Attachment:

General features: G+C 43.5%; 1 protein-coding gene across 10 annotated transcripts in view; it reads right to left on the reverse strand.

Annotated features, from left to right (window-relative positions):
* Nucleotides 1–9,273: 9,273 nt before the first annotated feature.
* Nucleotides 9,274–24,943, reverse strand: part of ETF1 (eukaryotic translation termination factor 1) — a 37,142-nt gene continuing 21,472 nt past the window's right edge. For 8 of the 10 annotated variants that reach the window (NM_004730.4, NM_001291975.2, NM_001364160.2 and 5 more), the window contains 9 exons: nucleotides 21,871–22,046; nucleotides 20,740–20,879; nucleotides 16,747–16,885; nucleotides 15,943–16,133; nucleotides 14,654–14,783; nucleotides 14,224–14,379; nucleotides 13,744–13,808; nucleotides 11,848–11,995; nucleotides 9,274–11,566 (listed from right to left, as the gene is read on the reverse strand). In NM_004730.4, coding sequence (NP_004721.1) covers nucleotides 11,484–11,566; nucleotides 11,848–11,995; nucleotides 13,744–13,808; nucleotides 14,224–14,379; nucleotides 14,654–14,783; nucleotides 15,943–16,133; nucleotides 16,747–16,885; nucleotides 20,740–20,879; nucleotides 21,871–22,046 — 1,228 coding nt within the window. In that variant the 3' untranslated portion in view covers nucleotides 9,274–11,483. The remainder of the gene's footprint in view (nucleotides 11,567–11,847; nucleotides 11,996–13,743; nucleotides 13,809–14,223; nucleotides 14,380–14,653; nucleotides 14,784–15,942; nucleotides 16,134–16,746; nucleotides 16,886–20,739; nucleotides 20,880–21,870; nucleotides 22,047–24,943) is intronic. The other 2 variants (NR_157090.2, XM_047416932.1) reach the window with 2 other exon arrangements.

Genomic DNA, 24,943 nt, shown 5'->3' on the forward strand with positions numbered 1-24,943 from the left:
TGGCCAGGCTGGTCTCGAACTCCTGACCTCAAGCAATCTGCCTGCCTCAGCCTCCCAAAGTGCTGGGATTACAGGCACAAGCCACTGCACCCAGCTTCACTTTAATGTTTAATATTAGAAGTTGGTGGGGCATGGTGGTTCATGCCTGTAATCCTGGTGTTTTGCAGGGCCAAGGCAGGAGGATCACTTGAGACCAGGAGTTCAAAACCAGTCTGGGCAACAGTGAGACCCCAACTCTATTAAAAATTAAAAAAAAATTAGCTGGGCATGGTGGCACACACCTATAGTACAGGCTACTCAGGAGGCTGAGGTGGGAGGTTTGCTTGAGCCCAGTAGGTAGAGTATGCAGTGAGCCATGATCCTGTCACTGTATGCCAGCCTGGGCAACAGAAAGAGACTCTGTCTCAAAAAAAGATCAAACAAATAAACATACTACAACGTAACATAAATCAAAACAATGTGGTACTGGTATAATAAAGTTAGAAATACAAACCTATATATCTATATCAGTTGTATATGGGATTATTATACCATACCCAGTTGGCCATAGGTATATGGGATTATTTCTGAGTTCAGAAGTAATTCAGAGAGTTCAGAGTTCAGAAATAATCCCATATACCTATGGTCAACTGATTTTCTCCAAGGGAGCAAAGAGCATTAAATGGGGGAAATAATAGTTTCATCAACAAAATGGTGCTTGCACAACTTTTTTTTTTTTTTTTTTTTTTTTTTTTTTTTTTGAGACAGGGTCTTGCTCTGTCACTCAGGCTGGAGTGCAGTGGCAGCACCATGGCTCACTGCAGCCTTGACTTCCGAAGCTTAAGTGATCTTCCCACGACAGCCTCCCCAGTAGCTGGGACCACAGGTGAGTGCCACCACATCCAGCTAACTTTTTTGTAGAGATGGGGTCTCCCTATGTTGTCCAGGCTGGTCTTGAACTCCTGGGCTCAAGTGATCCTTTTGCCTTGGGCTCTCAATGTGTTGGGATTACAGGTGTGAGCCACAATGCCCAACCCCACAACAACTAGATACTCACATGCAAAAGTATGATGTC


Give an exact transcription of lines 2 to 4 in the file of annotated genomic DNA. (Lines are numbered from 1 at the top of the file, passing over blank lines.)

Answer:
Annotated features, from left to right (window-relative positions):
* Nucleotides 1–9,273: 9,273 nt before the first annotated feature.
* Nucleotides 9,274–24,943, reverse strand: part of ETF1 (eukaryotic translation termination factor 1) — a 37,142-nt gene continuing 21,472 nt past the window's right edge. For 8 of the 10 annotated variants that reach the window (NM_004730.4, NM_001291975.2, NM_001364160.2 and 5 more), the window contains 9 exons: nucleotides 21,871–22,046; nucleotides 20,740–20,879; nucleotides 16,747–16,885; nucleotides 15,943–16,133; nucleotides 14,654–14,783; nucleotides 14,224–14,379; nucleotides 13,744–13,808; nucleotides 11,848–11,995; nucleotides 9,274–11,566 (listed from right to left, as the gene is read on the reverse strand). In NM_004730.4, coding sequence (NP_004721.1) covers nucleotides 11,484–11,566; nucleotides 11,848–11,995; nucleotides 13,744–13,808; nucleotides 14,224–14,379; nucleotides 14,654–14,783; nucleotides 15,943–16,133; nucleotides 16,747–16,885; nucleotides 20,740–20,879; nucleotides 21,871–22,046 — 1,228 coding nt within the window. In that variant the 3' untranslated portion in view covers nucleotides 9,274–11,483. The remainder of the gene's footprint in view (nucleotides 11,567–11,847; nucleotides 11,996–13,743; nucleotides 13,809–14,223; nucleotides 14,380–14,653; nucleotides 14,784–15,942; nucleotides 16,134–16,746; nucleotides 16,886–20,739; nucleotides 20,880–21,870; nucleotides 22,047–24,943) is intronic. The other 2 variants (NR_157090.2, XM_047416932.1) reach the window with 2 other exon arrangements.